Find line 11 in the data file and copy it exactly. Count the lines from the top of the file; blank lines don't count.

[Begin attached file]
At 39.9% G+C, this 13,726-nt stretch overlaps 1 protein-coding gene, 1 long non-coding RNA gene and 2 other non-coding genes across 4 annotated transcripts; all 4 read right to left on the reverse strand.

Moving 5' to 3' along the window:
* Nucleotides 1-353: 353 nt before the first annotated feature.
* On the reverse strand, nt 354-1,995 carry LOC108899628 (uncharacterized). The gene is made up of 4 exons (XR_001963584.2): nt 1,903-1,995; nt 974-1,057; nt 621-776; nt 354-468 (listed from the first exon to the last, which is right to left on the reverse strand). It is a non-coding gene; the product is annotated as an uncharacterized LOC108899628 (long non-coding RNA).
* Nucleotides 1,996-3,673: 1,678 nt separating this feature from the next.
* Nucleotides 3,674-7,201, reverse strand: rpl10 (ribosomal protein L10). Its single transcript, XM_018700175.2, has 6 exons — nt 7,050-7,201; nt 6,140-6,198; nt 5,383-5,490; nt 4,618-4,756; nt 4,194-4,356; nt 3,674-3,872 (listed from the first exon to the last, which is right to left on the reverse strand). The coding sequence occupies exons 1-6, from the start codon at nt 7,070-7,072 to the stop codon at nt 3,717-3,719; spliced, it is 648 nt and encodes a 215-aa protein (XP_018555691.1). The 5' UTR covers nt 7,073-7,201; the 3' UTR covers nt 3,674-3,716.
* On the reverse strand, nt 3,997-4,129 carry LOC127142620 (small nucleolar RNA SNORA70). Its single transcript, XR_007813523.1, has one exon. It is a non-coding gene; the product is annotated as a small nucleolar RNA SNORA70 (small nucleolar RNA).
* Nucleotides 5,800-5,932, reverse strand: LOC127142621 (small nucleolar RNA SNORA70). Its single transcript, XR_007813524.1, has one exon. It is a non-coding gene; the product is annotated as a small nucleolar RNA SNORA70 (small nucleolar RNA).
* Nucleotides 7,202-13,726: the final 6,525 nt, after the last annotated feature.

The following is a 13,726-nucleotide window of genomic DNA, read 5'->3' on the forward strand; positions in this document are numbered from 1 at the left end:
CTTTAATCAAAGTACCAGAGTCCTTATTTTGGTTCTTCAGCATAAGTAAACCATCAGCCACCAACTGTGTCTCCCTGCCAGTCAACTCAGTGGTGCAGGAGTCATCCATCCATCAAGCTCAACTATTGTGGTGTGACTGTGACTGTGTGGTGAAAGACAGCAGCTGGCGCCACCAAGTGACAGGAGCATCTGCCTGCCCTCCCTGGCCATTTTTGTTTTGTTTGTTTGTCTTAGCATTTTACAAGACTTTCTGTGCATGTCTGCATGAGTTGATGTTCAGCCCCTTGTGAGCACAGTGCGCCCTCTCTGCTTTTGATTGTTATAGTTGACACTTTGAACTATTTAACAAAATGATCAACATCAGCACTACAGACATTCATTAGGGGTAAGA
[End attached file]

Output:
CTTTAATCAAAGTACCAGAGTCCTTATTTTGGTTCTTCAGCATAAGTAAACCATCAGCCACCAACTGTGTCTCCCTGCCAGTCAACTCAGTGGTGCAGGAGTCATCCATCCATCAAGCTCAACTATTGTGGTGTGACTGTGACTGTGTGGTGAAAGACAGCAGCTGGCGCCACCAAGTGACAGGAGCATCTGCCTGCCCTCCCTGGCCATTTTTGTTTTGTTTGTTTGTCTTAGCATTTTACAAGACTTTCTGTGCATGTCTGCATGAGTTGATGTTCAGCCCCTTGTGAGCACAGTGCGCCCTCTCTGCTTTTGATTGTTATAGTTGACACTTTGAACTATTTAACAAAATGATCAACATCAGCACTACAGACATTCATTAGGGGTAAGA